Friday, November 6, 2009

Financial Markets May Be Working Again, But Average Americans Are Still Waiting

First, let's get the partisan politics out of the way.

It might have been the Clinton or the Bush (41& 43) administrations that got us in to this economic mess. And the policies of the Obama administration may be: correcting the problem; making things worse; simply applying a band-aid to a knife wound; or, all of the above. Your view of today's economic news will probably depend on how you're affected by it and your political affiliation. But one thing is true. Wall Street may be recovering but the average American is still maneuvering on a slippery slope.

Less than two months ago U.S. President Barack Obama stated that all signs indicated that the economy was
starting to grow and financial markets were starting to work again. But while sending an encouraging message to Wall Street he did add the caveat that employment statistics did not indicate improvement and, in fact, could get worse over the next couple of months. This was the message that the President reiterated today.

No one should be surprised by today's announcement that unemployment has reached 10.2 percent.

Columnist Lynn Sweet reported on details provided by the Department of Labor:
"In October, the number of unemployed persons increased by 558,000 to 15.7 
million. The unemployment rate rose by 0.4 percentage point to 10.2 percent, 
the highest rate since April 1983. Since the start of the recession in 
December 2007, the number of unemployed persons has risen by 8.2 million, 
and the unemployment rate has grown by 5.3 percentage points.

Among the major worker groups, the unemployment rates for adult men (10.7 per-
cent) and whites (9.5 percent) rose in October. The jobless rates for adult 
women (8.1 percent), teenagers (27.6 percent), blacks (15.7 percent), and
Hispanics (13.1 percent) were little changed over the month. The unemployment 
rate for Asians was 7.5 percent, not seasonally adjusted.

The number of long-term unemployed (those jobless for 27 weeks and over) was 
little changed over the month at 5.6 million. In October, 35.6 percent of 
unemployed persons were jobless for 27 weeks or more.

The civilian labor force participation rate was little changed over the month 
at 65.1 percent. The employment-population ratio continued to decline in 
October, falling to 58.5 percent.

The number of persons working part time for economic reasons (sometimes refer-
red to as involuntary part-time workers) was little changed in October at 9.3 
million. These individuals were working part time because their hours had been 
cut back or because they were unable to find a full-time job.

About 2.4 million persons were marginally attached to the labor force in October, 
reflecting an increase of 736,000 from a year earlier. (The data are not sea-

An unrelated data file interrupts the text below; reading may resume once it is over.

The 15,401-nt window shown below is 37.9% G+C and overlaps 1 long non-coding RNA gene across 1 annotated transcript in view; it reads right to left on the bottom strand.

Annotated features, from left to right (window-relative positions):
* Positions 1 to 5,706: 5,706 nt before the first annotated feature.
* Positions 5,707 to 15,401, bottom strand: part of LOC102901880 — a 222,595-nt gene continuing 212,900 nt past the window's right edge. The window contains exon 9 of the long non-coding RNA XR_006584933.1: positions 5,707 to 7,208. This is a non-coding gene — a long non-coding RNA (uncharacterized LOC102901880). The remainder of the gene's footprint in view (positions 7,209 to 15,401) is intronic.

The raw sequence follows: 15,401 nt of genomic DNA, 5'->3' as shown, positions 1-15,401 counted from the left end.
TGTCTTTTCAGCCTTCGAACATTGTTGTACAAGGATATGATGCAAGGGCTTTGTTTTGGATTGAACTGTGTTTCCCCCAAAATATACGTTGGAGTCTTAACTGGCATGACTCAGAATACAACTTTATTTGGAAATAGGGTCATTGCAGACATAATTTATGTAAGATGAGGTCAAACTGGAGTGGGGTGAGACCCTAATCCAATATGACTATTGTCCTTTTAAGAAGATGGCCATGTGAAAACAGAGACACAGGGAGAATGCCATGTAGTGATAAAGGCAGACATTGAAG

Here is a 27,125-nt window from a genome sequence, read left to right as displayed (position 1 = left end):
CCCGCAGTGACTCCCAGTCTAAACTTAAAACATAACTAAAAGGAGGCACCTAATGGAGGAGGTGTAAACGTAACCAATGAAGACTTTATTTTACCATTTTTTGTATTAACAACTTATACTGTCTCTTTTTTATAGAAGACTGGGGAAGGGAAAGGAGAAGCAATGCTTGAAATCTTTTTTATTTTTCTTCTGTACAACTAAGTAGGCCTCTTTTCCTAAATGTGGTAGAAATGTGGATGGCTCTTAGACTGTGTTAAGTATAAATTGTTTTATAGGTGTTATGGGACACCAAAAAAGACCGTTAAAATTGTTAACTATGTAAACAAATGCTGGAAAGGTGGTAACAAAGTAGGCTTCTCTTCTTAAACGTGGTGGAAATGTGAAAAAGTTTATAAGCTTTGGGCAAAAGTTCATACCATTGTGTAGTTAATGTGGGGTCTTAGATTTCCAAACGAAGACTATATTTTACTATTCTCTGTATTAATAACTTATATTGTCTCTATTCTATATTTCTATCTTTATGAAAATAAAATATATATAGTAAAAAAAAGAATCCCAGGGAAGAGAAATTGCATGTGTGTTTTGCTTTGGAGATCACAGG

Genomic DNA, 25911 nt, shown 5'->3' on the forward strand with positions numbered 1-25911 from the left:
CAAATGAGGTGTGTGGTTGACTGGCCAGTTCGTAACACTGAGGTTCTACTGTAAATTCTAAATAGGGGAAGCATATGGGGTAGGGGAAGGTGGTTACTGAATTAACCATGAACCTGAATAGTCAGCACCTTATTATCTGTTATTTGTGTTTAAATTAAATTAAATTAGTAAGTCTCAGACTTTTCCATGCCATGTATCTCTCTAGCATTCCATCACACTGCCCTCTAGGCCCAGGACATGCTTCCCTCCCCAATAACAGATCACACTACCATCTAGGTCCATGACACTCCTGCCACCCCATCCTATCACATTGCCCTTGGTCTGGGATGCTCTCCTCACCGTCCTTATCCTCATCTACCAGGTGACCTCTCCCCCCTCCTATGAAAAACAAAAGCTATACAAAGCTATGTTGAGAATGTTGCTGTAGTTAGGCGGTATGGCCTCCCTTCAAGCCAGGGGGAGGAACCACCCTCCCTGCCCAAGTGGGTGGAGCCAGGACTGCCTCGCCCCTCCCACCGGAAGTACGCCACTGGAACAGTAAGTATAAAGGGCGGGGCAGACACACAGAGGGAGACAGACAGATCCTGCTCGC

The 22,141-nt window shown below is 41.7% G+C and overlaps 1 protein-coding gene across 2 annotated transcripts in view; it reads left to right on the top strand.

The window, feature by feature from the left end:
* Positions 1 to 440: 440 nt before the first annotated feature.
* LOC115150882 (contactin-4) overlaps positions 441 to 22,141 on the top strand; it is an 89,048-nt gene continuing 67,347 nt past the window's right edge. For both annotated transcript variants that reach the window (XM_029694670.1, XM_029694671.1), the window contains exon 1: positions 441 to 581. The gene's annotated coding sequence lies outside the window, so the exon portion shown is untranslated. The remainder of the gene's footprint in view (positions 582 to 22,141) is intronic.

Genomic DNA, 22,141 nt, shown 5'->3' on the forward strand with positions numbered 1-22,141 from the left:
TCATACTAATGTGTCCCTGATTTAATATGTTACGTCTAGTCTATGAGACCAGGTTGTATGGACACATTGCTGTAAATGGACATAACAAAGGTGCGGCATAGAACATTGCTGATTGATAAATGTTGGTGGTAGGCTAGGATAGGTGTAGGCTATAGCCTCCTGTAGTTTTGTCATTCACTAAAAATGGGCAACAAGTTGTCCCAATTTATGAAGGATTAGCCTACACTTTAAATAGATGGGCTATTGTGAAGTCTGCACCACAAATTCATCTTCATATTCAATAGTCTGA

sonally adjusted.) These individuals were not in the labor force, wanted and 
were available for work, and had looked for a job sometime in the prior 12 months. 
They were not counted as unemployed because they had not searched for work in 
the 4 weeks preceding the survey.

Among the marginally attached, there were 808,000 discouraged workers in October, 
up from 484,000 a year earlier. (The data are not seasonally adjusted.) Dis-
couraged workers are persons not currently looking for work because they believe 
no jobs are available for them. The other 1.6 million persons marginally attached 
to the labor force in October had not searched for work in the 4 weeks preceding 
the survey for reasons such as school attendance or family responsibilities."

Add to these numbers: the millions of workers who lost a job and replaced it with a lower paying one; the millions whose salaries have been frozen for a few years; the millions of retirees who lost a large portion of their retirement savings when the market crashed; the millions who lost a substantial amount of the equity in their homes: and, the Social Security recipients who will not get a cost of living adjustment (COLA) in 2010, and many Americans are still wondering when things will get better for them.

However, while many Americans are holding on by a life preserver the banking industry is preparing to throw them an anchor. Yes, the financial markets are definitely working again and working in the same old way.

Earlier today, Megan Woolhouse of The Boston Globe reported:
"Credit card companies are rushing to increase interest rates to historic highs of more than 30 percent, cut credit limits, and add new fees, even for customers who pay their bills on time.

Lenders are making the moves in advance of tougher federal regulations for credit cards scheduled to take effect on Feb. 22. The new rules will limit how companies can modify credit card agreements, specifically prohibiting them from retroactively raising interest rates and fees on existing balances.

US Representative Barney Frank, the Massachusetts Democrat who chairs the Financial Services Committee and is a leader in the effort to revamp credit card policies, said banks have 'abused’' the nine-month period granted them to re-tool their practices.

'I didn’t think they would be as blatant as they were about doing this,' he said. 'There’s no justification for raising rates retroactively. This is really just a way for them to make more money.' "

And by the way, have you noticed that gasoline prices are inching up?

Ok, I'm not going to say, "I told you...."

No I'm not going to say it. If you're reading this blog, I'd just be preaching to the choir.

Related posts:

Bill Moyers' Interview with Bill Black and How They Got Away With It

Saying "No One Saw This Coming", Just Doesn't Ring True.

Why So Many American Want Wall Street & The Banks to Suffer

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